On this it was proposed that we should each of us, at our next meeting, produce a piece of our own composing, in order to improve by our mutual observations, criticisms, and corrections.
Page 40
My printing this pamphlet was another _erratum_.
Page 65
but have missed of being informed.
Page 69
In youth, therefore, the turn is given; in youth the education even of the next generation is given; in youth the private and public character is determined; and the term of life extending but from youth to age, life ought to begin well from youth; and more especially _before_ we take our party as to our principal objects.
Page 74
When they think well of individuals in your native country, they will go nearer to thinking well of your country; and when your countrymen see themselves thought well of by Englishmen, they will go nearer to thinking well of England.
Page 76
The objections and reluctances I met with in soliciting the subscriptions, made me soon feel the impropriety of presenting one's self as the proposer of any useful project that might be supposed to raise one's reputation in the smallest degree above that of one's neighbours, when one has need of their assistance to accomplish that project.
Page 101
Ours was a mere civil friendship, sincere on both sides, and lasted to his death.
Page 106
The Moravian happened not to please his colleagues, and on his death they resolved to have no other of that sect; the difficulty then was, how to avoid having two of some other sect, by means of the new choice.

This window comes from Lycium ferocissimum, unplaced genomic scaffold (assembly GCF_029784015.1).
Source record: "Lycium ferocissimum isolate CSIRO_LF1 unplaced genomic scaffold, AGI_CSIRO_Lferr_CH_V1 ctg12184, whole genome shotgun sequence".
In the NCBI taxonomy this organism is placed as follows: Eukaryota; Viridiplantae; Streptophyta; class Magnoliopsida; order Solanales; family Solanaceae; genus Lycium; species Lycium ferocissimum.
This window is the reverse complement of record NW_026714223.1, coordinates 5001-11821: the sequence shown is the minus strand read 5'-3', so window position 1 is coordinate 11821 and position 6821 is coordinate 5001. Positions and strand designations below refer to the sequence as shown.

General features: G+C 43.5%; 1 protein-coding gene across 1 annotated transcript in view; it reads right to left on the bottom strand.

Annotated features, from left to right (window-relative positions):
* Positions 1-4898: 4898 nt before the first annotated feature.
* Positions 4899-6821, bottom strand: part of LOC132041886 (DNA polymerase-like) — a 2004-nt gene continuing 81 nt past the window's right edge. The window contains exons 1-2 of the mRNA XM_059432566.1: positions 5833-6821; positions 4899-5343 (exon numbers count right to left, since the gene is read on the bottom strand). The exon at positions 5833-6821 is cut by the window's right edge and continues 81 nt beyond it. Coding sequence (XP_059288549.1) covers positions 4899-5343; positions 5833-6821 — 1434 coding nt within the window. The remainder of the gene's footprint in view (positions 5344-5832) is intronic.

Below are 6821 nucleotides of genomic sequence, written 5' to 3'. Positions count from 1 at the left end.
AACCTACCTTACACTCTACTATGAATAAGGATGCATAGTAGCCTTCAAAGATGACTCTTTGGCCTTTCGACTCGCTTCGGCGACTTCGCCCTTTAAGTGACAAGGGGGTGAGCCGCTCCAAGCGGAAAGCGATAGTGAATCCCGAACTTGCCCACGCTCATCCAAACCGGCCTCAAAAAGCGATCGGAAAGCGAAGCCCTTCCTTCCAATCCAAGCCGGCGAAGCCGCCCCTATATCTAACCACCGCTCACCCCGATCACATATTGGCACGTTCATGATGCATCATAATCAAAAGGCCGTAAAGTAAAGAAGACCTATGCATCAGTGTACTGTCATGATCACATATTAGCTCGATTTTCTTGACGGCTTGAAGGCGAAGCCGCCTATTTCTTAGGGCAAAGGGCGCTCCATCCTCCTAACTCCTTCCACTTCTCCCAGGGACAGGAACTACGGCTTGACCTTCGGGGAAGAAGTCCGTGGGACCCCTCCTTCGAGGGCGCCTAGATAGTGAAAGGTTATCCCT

Page 115
Thus, if you teach a poor young man to shave himself and keep his razor in order, you may contribute more to the happiness of his life than in giving him a thousand guineas.
Page 118
" "The governor," said I, "has not yet _blacked_ them enough.
Page 125
Shirley, was killed by his side; and out of eighty-six officers, sixty-three were killed or wounded, and seven hundred and fourteen men killed out of eleven hundred.
Page 138
Watson drew up a summary account of them, and of all I had afterward sent to England on the subject, which he accompanied with some praise of the writer.
Page 146
It was midnight, and our captain fast asleep; but Captain Kennedy, jumping upon deck and seeing the danger, ordered the ship to wear round, all sails standing; an operation dangerous to the masts, but it carried us clear, and we avoided shipwreck, for we were running fast on the rocks on which the light was erected.
Page 149
The attractive power of amber is mentioned by Theophrastus and Pliny, and from them by later naturalists.
Page 151
Electrified clouds passing over this would, he conceived, impart to it a portion of their electricity, which would be rendered evident to the senses by sparks being emitted when a key, the knuckle, or other conductor was presented to it.
Page 181
" The following epitaph was written by Dr.
Page 189
_ Though the Parliament may judge of the occasion, the people will think it can never exercise such right till representatives from the colonies are admitted into Parliament; and that, whenever the occasion arises, representatives _will_ be ordered.
Page 192
that the stamps should be so protected as that every one might have them.
Page 195
_ But suppose Great Britain should be engaged in a _war in Europe_, would North America contribute to the support of it? _A.